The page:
Assessing shoulder disability in orthopaedic specialist care: introducing the Copenhagen Shoulder Abduction Rating (C-SAR)

Review written by Andrew Cuff info

Key Points

  1. This paper examined a new measure of shoulder disability called the Copenhagen Shoulder Abduction Rating (C-SAR).
All key points available for members only

BACKGROUND & OBJECTIVE

Shoulder pain and associated disability is common. There are many diagnostic labels attributed to shoulder pain such as rotator cuff-related shoulder pain (RCRSP), labral tears, frozen shoulder, and osteoarthritis. There is variation regarding what each of these labels means, what constitutes a diagnosis, and whether or not such a label adds value (1). For example, a diagnosis itself does not readily inform a specific treatment for shoulder pain.

To understand the impact of shoulder pain on a person’s quality of life (QoL), patient-reported outcome measures (PROMS) are typically used. These are either generic (e.g. the MSK-HQ) or condition specific (e.g. Oxford Shoulder Score). This paper outlined how there are some challenges to the use of PROMS, such as time, whilst also articulating an argument that the severity of common causes of shoulder pain are unknown.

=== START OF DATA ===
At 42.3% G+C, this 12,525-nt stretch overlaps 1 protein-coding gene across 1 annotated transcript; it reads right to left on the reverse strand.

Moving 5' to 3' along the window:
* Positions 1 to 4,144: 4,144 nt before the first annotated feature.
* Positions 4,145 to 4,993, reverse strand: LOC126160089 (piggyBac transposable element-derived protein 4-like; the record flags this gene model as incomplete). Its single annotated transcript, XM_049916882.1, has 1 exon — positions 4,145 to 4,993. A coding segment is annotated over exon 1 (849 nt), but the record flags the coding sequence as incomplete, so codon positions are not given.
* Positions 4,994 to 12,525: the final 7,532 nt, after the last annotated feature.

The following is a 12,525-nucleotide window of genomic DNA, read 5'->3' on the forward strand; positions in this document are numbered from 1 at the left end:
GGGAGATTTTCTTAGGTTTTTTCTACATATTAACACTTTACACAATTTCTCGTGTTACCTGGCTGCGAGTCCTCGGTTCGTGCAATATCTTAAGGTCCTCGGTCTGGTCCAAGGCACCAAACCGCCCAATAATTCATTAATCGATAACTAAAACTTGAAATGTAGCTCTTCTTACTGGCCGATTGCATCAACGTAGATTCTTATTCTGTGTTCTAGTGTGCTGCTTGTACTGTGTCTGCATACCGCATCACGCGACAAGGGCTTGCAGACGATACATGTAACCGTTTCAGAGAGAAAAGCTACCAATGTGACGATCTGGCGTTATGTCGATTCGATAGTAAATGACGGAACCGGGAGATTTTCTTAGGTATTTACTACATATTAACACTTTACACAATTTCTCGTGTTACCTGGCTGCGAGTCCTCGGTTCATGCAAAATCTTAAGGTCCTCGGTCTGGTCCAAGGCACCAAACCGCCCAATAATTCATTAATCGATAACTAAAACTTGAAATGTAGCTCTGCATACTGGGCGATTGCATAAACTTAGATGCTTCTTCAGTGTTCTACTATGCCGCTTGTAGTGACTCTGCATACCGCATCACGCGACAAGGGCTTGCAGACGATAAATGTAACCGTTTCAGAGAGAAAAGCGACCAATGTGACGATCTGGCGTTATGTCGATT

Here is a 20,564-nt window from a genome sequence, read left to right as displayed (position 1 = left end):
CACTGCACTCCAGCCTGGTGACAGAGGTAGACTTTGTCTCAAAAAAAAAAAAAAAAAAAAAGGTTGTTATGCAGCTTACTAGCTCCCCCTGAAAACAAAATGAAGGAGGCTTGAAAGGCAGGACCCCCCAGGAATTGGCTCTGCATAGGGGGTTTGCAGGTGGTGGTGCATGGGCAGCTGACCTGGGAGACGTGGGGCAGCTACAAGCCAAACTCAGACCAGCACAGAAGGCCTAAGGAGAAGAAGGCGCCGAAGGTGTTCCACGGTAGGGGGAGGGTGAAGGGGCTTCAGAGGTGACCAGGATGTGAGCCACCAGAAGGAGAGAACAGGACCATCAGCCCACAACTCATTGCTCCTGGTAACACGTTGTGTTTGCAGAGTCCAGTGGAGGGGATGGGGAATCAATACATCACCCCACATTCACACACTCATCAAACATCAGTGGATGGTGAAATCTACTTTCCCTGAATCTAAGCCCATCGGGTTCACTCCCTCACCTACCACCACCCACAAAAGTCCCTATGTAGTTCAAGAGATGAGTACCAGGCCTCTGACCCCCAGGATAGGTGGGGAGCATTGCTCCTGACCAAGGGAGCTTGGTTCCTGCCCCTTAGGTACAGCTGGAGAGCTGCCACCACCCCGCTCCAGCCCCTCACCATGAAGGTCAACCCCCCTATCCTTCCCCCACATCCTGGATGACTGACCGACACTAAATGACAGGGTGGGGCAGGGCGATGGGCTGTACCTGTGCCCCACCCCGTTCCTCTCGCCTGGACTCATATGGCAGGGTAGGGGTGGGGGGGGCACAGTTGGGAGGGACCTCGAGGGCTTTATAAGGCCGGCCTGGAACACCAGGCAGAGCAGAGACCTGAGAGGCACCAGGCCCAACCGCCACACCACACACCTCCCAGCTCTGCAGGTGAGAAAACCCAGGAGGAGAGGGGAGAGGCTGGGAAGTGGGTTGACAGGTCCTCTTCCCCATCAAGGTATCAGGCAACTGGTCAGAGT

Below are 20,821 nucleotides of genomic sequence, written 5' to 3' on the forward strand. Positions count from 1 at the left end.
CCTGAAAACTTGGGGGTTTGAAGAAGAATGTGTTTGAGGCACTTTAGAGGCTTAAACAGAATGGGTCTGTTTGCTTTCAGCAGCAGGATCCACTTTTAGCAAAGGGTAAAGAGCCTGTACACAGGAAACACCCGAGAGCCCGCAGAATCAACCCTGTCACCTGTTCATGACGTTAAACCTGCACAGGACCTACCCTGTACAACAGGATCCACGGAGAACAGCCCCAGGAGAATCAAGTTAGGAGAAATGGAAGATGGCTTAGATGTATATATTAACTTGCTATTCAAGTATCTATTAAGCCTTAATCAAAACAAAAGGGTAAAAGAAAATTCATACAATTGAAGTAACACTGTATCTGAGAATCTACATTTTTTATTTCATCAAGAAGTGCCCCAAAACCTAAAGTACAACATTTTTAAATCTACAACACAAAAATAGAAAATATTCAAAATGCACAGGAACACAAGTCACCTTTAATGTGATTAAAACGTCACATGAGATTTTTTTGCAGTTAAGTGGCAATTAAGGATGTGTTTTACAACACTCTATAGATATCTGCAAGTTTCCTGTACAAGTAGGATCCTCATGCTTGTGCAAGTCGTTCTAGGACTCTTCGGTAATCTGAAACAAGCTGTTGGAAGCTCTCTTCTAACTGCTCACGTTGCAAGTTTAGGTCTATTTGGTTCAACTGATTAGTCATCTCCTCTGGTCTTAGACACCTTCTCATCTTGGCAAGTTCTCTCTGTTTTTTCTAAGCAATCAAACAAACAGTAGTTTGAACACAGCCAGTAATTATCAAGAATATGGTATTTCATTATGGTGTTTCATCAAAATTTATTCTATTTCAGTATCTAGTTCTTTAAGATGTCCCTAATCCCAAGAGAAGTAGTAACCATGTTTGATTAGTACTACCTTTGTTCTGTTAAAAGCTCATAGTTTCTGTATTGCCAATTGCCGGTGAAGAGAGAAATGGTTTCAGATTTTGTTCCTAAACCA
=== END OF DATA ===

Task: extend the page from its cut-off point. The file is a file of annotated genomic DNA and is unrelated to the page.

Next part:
The aims of this paper were therefore two-fold:

  1. To understand the severity of common causes of shoulder pain in terms of disability; and
  2. To rate that disability using a new measure, when compared to the Shoulder Pain and Arm Disability Index (SPADI).

A diagnosis itself does not readily inform a specific treatment for shoulder pain.
bulb
Rather than introduce in lieu of patient-reported outcome measures (PROMS), readers should consider how the C-SAR may compliment the use of PROMS.

METHODS

This new measure was called the Copenhagen Shoulder Abduction Rating (C-SAR) and in turn, allowed for the criterion validity to be investigated. Criterion validity relates to the extent in which a measure is related to an outcome.

to unlock full access to this review and 760 more